Emergency Relief Coordinator Valerie Amos press briefing on South Sudan
This is my first visit to South Sudan since the historic independence celebration just over six months ago.
I have just returned from Jonglei State, where I was able to see the situation on the ground in Walgak and Pibor. I was pleased to meet Governor Kuol Manyang, local officials, aid workers, and some of the more than 140,000 people who have been affected by the cycle of violence and retaliation. It is a terrible situation – people have lost loved ones, their possessions, and their livelihoods.
I am pleased that we were able to launch a large-scale emergency operation to help the people caught up in the violence in Jonglei State. We are working to meet basic life-saving needs – food, water, medicine, household items. Many of the areas we need to reach are very remote and can only be reached by air, making this operation hugely expensive compared to assistance delivered by road. Unfortunately we do not have a choice if we want to reach these areas quickly. We therefore need to see increased supplies and more aid workers on the ground.
These attacks are part of a much wider problem of inter-communal violence that has taken place in Jonglei for a long time.
I am extremely concerned that humanitarian premises were specifically targeted, and we lost critical supplies, which slowed our relief operation. I urge all parties to respect humanitarian premises and personnel, so that we can help the people of Jonglei.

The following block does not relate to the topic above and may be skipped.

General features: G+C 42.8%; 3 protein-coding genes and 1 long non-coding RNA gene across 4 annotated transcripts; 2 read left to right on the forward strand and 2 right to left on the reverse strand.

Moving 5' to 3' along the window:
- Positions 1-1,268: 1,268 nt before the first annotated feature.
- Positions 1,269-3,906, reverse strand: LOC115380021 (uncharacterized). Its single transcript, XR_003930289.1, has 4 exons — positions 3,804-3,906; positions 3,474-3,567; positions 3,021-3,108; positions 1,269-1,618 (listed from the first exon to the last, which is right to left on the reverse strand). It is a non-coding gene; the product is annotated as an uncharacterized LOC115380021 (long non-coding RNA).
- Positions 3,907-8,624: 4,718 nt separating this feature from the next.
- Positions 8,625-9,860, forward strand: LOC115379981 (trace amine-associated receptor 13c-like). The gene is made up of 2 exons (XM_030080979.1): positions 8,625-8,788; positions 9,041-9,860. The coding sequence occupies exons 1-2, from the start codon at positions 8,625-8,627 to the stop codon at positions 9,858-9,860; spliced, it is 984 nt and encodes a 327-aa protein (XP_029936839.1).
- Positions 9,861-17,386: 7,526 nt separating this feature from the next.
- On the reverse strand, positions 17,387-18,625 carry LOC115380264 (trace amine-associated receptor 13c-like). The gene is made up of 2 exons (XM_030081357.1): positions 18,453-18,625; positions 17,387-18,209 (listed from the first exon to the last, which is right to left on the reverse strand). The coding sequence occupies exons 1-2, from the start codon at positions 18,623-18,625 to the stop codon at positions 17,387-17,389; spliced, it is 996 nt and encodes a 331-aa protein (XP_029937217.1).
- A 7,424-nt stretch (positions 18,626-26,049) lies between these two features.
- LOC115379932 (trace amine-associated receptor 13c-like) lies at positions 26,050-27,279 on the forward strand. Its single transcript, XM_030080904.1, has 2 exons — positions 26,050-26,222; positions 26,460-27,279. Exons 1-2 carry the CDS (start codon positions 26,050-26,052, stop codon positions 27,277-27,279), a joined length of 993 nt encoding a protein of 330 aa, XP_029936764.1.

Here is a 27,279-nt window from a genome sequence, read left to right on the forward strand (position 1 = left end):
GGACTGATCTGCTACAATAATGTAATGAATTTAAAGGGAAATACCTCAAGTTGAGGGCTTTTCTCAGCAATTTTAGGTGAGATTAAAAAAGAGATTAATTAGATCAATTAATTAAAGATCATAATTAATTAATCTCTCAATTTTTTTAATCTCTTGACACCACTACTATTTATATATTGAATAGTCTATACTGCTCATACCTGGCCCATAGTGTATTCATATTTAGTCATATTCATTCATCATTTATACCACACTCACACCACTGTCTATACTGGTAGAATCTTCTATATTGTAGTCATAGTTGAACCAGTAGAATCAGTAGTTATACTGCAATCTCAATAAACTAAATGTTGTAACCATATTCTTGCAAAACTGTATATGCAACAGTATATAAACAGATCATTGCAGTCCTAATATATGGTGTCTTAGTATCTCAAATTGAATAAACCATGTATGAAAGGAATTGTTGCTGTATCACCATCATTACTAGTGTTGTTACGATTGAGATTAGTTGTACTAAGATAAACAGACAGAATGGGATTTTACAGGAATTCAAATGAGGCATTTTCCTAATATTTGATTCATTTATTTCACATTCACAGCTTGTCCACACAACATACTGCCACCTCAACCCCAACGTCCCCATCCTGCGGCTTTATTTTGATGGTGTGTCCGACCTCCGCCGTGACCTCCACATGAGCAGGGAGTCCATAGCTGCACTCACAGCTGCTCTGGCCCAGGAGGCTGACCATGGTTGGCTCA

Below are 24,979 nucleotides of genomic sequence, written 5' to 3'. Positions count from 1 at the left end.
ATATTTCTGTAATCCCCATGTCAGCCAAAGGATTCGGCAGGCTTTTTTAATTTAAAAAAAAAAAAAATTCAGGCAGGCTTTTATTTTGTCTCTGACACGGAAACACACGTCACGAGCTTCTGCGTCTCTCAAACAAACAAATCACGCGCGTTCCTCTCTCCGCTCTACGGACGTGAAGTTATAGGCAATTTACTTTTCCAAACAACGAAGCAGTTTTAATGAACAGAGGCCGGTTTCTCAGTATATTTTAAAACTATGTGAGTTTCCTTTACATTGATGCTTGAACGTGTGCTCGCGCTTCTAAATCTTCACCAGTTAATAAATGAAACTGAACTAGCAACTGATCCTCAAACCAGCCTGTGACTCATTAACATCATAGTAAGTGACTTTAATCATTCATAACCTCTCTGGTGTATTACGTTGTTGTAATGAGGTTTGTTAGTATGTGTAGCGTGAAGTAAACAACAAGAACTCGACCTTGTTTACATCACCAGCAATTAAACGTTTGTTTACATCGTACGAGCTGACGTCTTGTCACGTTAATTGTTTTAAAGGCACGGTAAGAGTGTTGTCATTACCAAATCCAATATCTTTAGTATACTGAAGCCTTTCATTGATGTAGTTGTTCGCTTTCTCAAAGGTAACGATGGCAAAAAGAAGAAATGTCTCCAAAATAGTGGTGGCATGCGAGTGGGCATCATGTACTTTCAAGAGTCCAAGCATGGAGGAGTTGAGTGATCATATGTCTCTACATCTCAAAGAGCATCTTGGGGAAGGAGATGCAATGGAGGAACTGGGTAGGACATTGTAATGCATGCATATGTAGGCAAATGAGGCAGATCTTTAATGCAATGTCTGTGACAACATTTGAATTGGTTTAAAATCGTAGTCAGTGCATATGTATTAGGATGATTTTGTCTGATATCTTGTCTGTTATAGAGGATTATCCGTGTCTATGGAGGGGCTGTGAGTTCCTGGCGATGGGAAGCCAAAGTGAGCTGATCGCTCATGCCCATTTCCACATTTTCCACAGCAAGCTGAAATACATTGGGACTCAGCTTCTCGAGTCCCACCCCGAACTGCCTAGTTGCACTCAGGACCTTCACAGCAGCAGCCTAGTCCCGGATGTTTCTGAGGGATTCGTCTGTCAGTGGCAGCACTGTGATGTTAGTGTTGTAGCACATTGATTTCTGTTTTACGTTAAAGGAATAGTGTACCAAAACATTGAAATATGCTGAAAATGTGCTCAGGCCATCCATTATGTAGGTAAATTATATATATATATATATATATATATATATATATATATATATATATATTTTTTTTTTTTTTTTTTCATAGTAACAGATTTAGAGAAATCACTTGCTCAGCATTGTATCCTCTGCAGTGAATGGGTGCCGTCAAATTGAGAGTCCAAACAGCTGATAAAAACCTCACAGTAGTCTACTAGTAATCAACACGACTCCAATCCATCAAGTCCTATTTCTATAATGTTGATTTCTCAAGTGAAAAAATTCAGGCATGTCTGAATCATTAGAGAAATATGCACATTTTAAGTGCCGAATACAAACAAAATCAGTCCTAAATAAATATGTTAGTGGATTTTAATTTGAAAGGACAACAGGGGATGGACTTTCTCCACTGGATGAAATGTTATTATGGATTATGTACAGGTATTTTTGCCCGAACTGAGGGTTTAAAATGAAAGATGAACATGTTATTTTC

More broadly, I would like to emphasize my concern about South Sudan as a whole. The situation in the country is extremely precarious, and the risk of a dangerous decline is very real. Food insecurity has already increased, and 2012 will witness an earlier, and a longer, season of hunger. If oil production is shut down, many people will feel the effects; humanitarian needs will inevitably increase, and the combined efforts of the Government, the aid community and the donors will not be enough. The scope of this crisis cannot be ignored.
For 2012, we are asking the international community for just over US$760 million dollars: three-quarters of a billion dollars for humanitarian needs in South Sudan. But we can only do so much. Government leadership is vital.
We appreciate the leadership of the Government and the South Sudan Relief and Rehabilitation Commission in the highly complex returns process. I would like to underscore to all concerned that all returns must be voluntary, and conducted in safety and dignity.
As one of the most under-developed countries in the world, South Sudan faces enormous challenges. We have seen achievements by the Government: the establishment of working ministries, including the Ministry of Humanitarian Affairs in 2010; a legislative assembly; multi-party polls; governors’ offices and assemblies in every state.
Since my last visit here in 2010, signs of change in South Sudan are already visible, and I can see it here in Juba. But perhaps the most significant change is in the hearts of the people, proud of their hard-won nation, the newest independent country in the world. The world must not let them down.
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